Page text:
Berger explains that while the vast majority of paintings produced in the tradition of the nude are just that – nudes, in which the woman’s depiction is ‘a sign of her submission to the owner’s feelings or demands’ – a few exceptions do exist, and their diversion from the framework actually removes them from the category. The images which depict women ‘naked’, rather than ‘nude’, are ones made with love, from life and which depict their subject as an individual rather than an ‘abstraction’. Whether the photographers are aping this traditional format – take Lili Dujourie, photographed prone on the floor, all body and no face – or subverting it like Rita Myers, blank and unflinching as she stares into the camera and the eyes of the viewer, these are women who, in their (literal) nudity, are asserting their nakedness. For nakedness, read: subjectivity, agency.
If I were to write about feminist art and not mention vaginas, I’d be missing a trick. They feature prominently, especially towards the end of the exhibition, on the far side of the fourth floor gallery as the rage picks up its pace. Judy Chicago’s ‘Red Flag’ is a close-up shot of a woman’s hand pulling a bloody tampon from between her legs, and it occurs to me that this constitutes the ultimate nakedness, and therefore the antithesis of the nude. If a nude is an image made by and for men, ‘Red Flag’ is the last thing they want to see. It’s the ultimate fuck you to a patriarchy assembled uncomfortable in front of the most female – and least ‘feminine’ – image that Chicago could muster.
‘Choose […] an image of a traditional nude. Transform the woman into a man. […] Then notice the violence which that transformation does. Not to the image, but to the assumptions of a likely viewer’. Artists like Eleanor Antin could have lifted their inspiration from these sentences of Berger’s, or vice versa – quite possible, in fact, considering that her ‘Portrait of the King’ and his ‘Ways of Seeing’ were released in the same year. Antin, though, has turned his proposal on its head by photographing herself as the archetypal patriarch. Noble, paternal and powerful, (s)he looks out of the frame, fist on breast. It’s a very familiar tableau, and it takes a few seconds to ‘get the joke’, as it were. The secondary conceit, of course, is that a woman dressed as a man will never be as ‘funny’ or ‘disturbing’ as a man dressed as a woman. Antin is inhabiting a persona we all know and respect. Berger’s imaginary male nude posing like a woman does enact a violence to the viewer – at least, in its puncturing of a hegemony so insidious that we can’t see it until something ripples the surface. Antin manages to make this clear, as well as articulating various counter arguments and their resolutions, in one photograph. Masculinity is something to aspire to; femininity, something to fear. Plus ça change.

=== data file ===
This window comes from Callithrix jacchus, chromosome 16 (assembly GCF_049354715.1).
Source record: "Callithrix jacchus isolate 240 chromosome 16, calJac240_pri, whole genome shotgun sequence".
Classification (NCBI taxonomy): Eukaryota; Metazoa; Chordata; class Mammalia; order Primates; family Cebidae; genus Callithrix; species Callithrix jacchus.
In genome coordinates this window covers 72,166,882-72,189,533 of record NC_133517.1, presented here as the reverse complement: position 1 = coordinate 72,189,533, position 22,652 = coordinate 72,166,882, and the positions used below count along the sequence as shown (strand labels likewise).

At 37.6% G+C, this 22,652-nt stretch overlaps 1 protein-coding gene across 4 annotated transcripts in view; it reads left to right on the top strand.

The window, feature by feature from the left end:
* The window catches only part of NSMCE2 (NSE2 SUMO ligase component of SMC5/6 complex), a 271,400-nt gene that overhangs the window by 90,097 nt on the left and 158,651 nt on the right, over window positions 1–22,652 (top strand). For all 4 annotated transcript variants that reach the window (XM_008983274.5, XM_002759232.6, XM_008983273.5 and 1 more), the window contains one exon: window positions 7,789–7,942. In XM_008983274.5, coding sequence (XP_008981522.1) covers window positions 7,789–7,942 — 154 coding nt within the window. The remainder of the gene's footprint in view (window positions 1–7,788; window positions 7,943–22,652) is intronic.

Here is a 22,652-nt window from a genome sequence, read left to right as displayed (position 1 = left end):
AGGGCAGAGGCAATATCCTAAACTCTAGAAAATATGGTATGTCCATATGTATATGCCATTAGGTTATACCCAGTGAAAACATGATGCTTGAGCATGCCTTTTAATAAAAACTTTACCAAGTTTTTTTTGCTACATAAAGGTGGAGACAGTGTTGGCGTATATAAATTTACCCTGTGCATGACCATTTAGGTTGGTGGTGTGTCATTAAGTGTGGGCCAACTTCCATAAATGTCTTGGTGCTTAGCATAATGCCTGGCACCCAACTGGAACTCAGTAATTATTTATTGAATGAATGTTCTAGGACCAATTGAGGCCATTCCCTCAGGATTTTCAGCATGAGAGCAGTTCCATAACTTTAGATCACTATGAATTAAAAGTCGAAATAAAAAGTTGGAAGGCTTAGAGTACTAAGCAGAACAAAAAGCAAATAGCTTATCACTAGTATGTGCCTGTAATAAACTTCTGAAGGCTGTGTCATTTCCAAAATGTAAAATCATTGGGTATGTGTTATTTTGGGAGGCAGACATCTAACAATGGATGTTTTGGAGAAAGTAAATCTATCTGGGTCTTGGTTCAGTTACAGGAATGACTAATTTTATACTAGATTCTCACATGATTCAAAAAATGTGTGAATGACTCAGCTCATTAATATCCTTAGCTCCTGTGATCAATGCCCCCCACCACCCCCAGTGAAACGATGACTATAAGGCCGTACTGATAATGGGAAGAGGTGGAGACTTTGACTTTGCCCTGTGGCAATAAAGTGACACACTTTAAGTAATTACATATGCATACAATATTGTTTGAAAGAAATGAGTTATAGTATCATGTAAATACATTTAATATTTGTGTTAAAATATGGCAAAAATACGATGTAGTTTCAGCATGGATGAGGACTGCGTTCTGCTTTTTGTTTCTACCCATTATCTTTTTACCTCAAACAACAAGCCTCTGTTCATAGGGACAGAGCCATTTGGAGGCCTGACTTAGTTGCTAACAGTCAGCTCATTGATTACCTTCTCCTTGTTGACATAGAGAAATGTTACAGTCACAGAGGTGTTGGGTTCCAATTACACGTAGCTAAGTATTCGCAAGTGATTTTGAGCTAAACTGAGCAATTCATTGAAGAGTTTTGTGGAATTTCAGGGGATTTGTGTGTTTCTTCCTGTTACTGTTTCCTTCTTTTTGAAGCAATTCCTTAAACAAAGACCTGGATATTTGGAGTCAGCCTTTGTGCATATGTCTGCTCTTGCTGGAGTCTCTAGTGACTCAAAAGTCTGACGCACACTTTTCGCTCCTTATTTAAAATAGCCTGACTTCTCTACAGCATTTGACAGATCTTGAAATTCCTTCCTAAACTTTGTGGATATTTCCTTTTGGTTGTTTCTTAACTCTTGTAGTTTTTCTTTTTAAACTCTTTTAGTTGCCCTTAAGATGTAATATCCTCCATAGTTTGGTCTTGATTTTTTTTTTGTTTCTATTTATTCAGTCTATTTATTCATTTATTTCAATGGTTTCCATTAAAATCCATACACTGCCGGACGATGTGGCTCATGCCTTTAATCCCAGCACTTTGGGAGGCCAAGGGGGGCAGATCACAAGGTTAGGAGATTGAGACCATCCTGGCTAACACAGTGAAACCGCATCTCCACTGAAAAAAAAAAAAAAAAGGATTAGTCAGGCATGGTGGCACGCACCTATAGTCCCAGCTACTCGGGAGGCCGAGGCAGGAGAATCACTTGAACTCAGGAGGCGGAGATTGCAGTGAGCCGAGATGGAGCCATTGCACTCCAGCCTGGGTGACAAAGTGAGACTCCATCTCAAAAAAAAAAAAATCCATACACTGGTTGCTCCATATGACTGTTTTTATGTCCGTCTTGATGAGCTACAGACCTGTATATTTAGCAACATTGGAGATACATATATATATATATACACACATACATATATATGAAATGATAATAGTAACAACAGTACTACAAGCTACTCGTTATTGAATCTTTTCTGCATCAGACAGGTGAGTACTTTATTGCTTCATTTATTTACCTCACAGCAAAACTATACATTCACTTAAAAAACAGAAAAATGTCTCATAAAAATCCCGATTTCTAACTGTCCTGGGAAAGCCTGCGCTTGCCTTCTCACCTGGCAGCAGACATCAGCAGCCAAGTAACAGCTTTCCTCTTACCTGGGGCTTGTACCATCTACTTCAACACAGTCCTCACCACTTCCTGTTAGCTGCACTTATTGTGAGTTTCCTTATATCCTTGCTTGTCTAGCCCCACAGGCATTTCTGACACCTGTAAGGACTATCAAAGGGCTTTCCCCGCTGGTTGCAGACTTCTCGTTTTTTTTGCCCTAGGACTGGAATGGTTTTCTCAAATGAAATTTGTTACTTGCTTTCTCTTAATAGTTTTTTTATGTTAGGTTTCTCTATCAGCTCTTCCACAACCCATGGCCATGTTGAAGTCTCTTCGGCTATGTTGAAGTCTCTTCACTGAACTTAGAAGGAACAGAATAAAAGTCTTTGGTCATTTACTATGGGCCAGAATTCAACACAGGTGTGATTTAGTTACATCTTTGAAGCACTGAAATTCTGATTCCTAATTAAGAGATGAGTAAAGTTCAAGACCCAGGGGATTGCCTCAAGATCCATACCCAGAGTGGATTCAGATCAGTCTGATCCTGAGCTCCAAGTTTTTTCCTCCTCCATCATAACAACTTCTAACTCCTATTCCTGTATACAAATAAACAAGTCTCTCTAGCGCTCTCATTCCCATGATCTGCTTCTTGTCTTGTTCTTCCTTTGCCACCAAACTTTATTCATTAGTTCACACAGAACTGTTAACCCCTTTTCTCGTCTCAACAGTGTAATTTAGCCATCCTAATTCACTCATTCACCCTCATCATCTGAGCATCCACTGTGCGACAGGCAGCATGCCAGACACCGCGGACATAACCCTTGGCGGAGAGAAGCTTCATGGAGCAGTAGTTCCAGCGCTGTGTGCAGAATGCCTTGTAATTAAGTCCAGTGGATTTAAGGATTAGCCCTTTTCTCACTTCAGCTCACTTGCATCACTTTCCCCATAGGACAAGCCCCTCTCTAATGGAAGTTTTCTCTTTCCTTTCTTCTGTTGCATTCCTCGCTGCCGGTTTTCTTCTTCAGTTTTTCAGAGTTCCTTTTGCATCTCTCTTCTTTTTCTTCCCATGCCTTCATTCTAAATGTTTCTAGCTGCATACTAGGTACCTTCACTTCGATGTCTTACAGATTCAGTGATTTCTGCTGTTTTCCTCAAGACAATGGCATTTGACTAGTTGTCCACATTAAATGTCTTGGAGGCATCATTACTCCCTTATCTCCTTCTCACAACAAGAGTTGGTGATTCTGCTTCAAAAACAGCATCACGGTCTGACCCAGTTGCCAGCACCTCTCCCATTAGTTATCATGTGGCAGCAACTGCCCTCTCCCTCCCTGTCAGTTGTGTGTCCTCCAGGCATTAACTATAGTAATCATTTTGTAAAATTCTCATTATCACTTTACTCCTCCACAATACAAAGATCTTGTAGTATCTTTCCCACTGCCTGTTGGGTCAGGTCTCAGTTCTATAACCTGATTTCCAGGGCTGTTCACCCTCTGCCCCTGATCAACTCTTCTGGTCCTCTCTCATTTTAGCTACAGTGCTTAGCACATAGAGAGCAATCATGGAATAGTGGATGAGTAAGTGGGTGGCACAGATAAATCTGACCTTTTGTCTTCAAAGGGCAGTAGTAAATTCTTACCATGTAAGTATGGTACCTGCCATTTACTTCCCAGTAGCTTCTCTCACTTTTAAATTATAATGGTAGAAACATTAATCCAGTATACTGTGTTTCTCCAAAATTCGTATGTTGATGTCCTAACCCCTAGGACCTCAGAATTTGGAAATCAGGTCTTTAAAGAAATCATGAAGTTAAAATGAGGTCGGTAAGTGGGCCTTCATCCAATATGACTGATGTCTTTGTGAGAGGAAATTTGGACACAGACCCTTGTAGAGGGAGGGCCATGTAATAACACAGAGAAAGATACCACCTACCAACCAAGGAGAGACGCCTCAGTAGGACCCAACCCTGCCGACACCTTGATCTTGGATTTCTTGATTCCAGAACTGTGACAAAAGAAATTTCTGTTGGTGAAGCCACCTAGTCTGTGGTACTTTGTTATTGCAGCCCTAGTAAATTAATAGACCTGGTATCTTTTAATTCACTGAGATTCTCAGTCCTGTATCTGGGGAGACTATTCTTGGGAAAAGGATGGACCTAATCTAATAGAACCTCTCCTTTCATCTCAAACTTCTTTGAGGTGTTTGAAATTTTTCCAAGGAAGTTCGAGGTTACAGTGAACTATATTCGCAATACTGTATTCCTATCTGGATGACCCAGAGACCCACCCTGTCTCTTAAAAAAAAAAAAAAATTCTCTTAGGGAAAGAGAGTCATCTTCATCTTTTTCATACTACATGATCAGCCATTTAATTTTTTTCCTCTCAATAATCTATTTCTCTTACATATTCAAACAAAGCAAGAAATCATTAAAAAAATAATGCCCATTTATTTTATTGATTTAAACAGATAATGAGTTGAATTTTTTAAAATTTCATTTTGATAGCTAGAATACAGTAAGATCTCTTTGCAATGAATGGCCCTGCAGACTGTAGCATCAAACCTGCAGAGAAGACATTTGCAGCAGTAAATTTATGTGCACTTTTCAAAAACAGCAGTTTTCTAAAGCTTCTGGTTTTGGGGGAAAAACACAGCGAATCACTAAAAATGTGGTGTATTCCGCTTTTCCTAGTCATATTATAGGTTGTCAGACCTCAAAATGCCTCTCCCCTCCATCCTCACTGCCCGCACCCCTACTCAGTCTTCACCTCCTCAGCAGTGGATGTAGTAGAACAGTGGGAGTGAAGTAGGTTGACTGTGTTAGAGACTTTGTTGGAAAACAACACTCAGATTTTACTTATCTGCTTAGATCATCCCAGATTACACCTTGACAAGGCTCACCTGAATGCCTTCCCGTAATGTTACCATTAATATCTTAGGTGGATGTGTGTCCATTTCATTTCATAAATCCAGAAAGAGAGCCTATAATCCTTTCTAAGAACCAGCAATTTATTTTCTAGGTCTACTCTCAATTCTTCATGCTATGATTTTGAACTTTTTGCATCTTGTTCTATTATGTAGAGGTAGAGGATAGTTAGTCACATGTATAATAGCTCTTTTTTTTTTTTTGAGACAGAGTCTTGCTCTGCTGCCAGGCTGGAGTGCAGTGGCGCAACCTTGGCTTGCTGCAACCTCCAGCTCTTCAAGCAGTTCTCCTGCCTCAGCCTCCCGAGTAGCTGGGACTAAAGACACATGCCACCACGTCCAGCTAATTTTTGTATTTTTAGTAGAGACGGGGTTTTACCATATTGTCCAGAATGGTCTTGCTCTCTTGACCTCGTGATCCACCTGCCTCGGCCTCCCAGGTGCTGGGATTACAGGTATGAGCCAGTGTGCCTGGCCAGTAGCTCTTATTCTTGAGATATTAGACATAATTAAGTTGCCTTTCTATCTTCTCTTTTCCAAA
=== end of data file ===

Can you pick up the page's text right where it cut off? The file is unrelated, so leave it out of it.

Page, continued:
Each artist featured in Feminist Avant-Garde is navigating a specific interstice of issues. On the one hand, grouping their work together rather than devoting a gallery to a solo show flattens these individual stances and bodies into one caricature. On the other, the multitude of voices comes to form a cacophony, each lending a tributary to a river growing in size and strength. Through the noise, one call rings out again and again: ‘my body, my body, my body!’, and there is no issue more politically charged, at least in its longevity and geographical scope. The female body is endlessly debated, legislated, desired and censored across the globe, and to show one’s own is an uncomfortable reminder that there exists a human being within each. Therein lies the power of female nakedness – it makes us think of nudes. To see a pair of breasts, un-hoiked-up with wire or silicone, puts us in mind of the pneumatic pairs we see every day advertising everything from car tyres to gym memberships. The perennial appropriation of the female image pulls off an incredible trick in making the natural seem abnormal, and ‘perfection’ the standard. As our world becomes more and more saturated with these standardised representations, the imperative for a counter-argument grows.
To see a pair of breasts, un-hoiked-up with wire or silicone, puts us in mind of the pneumatic pairs we see every day advertising everything from car tyres to gym memberships.
Hardly any of the issues the artists are exploring felt unfamiliar to me, although I’m living more than a generation after the work was made. Plenty has shifted within government policies, but the way we think of women has barely moved a jot. Specific taboos might change, but their roots remain the same. Now, a man can lose his job for tapping an assistant on the bottom; still, a woman can be questioned about her sexual history in court as she presses charges against her rapist, of whom only 7.5% are convicted in the UK. Donald Trump can be elected to the highest office in one of the most powerful countries in the world after footage of him describing sexual assault surfaces, but a woman can be fired for using the word ‘vagina’ in an art history lecture. Feminist Avant-Garde of the 1970s reminds us that where we were doesn’t look much different to where we are. More than that, it underlines the imperative to keep fighting, even when we might want to curl up and hide.
By Emily Watkins.